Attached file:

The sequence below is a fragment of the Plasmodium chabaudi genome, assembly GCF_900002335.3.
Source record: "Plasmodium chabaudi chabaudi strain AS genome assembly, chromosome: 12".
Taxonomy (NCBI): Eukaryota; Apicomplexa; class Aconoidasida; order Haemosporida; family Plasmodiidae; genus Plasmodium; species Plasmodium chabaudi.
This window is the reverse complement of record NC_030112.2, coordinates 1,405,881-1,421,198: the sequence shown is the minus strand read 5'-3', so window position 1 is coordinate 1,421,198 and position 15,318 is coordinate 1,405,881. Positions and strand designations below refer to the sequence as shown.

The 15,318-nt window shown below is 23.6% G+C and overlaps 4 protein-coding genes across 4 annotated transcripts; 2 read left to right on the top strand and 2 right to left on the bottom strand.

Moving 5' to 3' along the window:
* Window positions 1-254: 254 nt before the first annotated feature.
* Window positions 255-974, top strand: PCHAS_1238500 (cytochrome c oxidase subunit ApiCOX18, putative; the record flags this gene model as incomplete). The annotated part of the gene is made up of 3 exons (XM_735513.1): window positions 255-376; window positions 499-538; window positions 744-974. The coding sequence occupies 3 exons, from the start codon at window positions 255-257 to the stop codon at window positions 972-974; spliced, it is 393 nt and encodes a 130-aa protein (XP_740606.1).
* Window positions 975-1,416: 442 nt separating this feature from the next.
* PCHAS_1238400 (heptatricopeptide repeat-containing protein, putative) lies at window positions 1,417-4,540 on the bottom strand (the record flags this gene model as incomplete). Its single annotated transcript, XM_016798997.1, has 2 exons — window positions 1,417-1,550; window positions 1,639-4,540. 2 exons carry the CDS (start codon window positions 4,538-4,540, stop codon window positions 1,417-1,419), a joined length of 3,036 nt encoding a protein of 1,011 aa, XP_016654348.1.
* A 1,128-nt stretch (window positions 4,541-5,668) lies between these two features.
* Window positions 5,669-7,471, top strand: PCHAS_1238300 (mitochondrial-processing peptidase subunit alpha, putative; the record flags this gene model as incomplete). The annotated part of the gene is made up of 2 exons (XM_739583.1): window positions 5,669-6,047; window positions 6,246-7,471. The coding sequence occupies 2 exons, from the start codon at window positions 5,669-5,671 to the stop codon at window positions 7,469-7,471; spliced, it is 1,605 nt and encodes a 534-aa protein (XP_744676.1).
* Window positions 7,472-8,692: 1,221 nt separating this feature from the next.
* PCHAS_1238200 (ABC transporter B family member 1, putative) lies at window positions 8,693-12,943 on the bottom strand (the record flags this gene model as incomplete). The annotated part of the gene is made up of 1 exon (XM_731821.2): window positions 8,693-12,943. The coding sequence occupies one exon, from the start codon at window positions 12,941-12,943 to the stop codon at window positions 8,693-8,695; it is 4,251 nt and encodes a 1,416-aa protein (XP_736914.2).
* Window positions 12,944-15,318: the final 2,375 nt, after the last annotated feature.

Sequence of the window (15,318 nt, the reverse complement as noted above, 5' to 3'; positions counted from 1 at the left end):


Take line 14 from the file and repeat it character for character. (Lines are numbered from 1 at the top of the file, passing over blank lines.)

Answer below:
* PCHAS_1238200 (ABC transporter B family member 1, putative) lies at window positions 8,693-12,943 on the bottom strand (the record flags this gene model as incomplete). The annotated part of the gene is made up of 1 exon (XM_731821.2): window positions 8,693-12,943. The coding sequence occupies one exon, from the start codon at window positions 12,941-12,943 to the stop codon at window positions 8,693-8,695; it is 4,251 nt and encodes a 1,416-aa protein (XP_736914.2).